1. The problem statement, all variables and given/known data A thin, non-conducting ring of mass m, carrying a charge q, can rotate freely about the axis. At the instant t=0 the ring was at rest and no magnetic field was present. Then suddely a magnetic field B was set perpendicular to the plane. Find the angular velocity acquired by the ring. 3. The attempt at a solution Before proceeding towards attempt at the solution, I would like to find out why will the ring start rotating? The ring is non-conducting, so there should not be any induced current. Which essentially means that there is no current flow even if there is an induced electric field. I don't get this part.
The magnetic field changed from 0 to B in a small amount of dt time, so the magnetic flux changed. This induced an eletric field where the E-lines are circles. And so these E-lines exerted a force on the ring. Visual representation of the induced E-lines: http://maxwell.ucdavis.edu/~electro/faraday/ans4.html -Tusike
3 questions- 1)Will there be any difference in the answer if the question was about a conducting ring. If yes then how and why? 2)Does the induced electric field create another induced magnetic field? 3)If you see the direction of force due to magnetic field, it will be inward towards the centre.Will this force count in providing the centripetal acceleration and hence circular motion? Or is it only the force due to the electric field which causes a sudden rotation.
1) If the question was about a conducting ring, then I think instead of the ring starting to rotate, the electrons in it would and current would flow through the ring (supposing it's resistance is 0) 2)Yes, it does, and then that induces another electric field etc... However these aren't really significant so you shouldn't be bothered by them, I'm not even sure even can calculate taking all that into account... At least I can't. 3) Yes, the magnetic field will create a force that points towards the center, and it will help provide the centripetal force.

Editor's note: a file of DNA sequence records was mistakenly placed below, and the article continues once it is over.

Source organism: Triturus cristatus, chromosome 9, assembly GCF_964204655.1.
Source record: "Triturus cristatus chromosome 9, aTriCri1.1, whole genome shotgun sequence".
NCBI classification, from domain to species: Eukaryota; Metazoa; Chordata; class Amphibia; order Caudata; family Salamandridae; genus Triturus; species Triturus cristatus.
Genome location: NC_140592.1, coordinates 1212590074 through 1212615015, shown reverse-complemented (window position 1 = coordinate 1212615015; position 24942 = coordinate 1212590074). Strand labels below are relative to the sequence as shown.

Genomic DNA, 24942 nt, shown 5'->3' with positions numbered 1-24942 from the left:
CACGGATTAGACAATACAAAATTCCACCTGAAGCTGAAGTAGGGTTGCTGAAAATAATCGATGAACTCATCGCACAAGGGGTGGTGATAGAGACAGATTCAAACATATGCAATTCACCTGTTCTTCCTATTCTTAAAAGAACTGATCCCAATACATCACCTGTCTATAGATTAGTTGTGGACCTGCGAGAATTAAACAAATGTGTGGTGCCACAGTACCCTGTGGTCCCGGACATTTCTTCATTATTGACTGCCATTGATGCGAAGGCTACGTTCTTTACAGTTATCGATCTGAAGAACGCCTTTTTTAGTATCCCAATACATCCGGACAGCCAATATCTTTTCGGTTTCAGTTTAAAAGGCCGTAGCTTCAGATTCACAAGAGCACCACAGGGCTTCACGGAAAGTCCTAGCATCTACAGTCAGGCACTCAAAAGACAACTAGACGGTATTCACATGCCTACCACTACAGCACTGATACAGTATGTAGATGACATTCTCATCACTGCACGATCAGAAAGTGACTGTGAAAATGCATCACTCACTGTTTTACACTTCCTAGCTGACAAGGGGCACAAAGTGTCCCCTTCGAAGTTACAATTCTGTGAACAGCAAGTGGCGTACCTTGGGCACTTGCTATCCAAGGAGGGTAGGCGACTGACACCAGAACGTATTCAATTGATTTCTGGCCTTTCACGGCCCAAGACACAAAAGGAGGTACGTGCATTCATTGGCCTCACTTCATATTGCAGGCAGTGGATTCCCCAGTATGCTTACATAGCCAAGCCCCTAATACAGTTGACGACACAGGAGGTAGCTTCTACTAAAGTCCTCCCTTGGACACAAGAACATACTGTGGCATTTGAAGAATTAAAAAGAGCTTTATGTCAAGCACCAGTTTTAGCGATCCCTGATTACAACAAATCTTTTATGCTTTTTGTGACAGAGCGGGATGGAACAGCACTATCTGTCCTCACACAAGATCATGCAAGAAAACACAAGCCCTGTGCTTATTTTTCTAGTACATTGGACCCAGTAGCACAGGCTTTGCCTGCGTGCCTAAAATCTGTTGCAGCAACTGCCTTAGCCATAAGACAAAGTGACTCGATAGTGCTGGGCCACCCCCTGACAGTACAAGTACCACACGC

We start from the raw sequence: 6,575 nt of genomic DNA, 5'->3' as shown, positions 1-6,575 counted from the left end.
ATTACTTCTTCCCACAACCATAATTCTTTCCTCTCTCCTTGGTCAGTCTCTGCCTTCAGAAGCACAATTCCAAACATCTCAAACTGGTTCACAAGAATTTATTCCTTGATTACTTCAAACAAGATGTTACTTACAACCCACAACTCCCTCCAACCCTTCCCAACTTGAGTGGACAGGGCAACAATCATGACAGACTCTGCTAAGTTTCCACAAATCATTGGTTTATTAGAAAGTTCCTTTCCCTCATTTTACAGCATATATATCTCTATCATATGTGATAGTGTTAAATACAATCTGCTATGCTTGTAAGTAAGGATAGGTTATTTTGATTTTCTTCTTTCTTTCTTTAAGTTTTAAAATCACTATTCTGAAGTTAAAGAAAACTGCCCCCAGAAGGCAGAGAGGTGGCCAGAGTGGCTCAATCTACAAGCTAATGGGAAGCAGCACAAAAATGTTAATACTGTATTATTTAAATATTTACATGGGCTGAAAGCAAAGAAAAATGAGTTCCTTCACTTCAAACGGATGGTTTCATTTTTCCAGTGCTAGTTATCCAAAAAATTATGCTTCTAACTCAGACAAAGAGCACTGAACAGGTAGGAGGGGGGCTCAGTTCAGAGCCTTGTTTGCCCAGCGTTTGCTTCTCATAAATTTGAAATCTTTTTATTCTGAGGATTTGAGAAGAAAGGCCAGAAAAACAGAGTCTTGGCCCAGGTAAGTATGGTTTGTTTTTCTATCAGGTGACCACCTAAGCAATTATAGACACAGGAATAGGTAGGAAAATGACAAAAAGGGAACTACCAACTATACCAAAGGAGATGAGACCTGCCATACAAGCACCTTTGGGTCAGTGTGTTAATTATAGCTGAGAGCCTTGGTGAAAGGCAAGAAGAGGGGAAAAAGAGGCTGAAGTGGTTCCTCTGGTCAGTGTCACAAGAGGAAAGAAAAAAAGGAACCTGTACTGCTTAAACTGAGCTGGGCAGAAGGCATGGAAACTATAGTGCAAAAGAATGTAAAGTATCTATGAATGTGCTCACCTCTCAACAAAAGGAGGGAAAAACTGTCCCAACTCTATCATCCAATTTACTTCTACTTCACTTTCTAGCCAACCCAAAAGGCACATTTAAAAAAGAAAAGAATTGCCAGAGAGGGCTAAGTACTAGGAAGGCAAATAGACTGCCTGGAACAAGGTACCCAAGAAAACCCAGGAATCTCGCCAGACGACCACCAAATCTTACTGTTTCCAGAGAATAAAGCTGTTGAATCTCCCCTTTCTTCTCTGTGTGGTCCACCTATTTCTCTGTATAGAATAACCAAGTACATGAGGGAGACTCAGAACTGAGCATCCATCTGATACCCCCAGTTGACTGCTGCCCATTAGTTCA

OK. Here is how I proceed- The increasing magnetic field produced an induced electric field which causes a tangential force qE on each electron. I got E = -r/2 dB/dt So force experienced = =qr/2 dB/dt Torque experienced = qr^{2}/2 dB/dt How do I find out the angular velocity now? Where should I take into consideration the centripetal force provided by the magnetic field ( I mean what is that equation) ?
You almost got it right. Be careful, in you equations it's not dB/dt, it's dFlux / dt, and dFlux = dB*A = B*A So you should get the following: E = Br / 2 / dt F = Brq / 2 / dt and the torque M = Bqr^2 / 2 / dt After that, you need to write the angular momentum theory (or whatever it's called), which says that dN = M*dt. You should be able to figure out the change in angular momentum, and so the angular velocity. Post what you got and I'll see if it's correct. -Tusike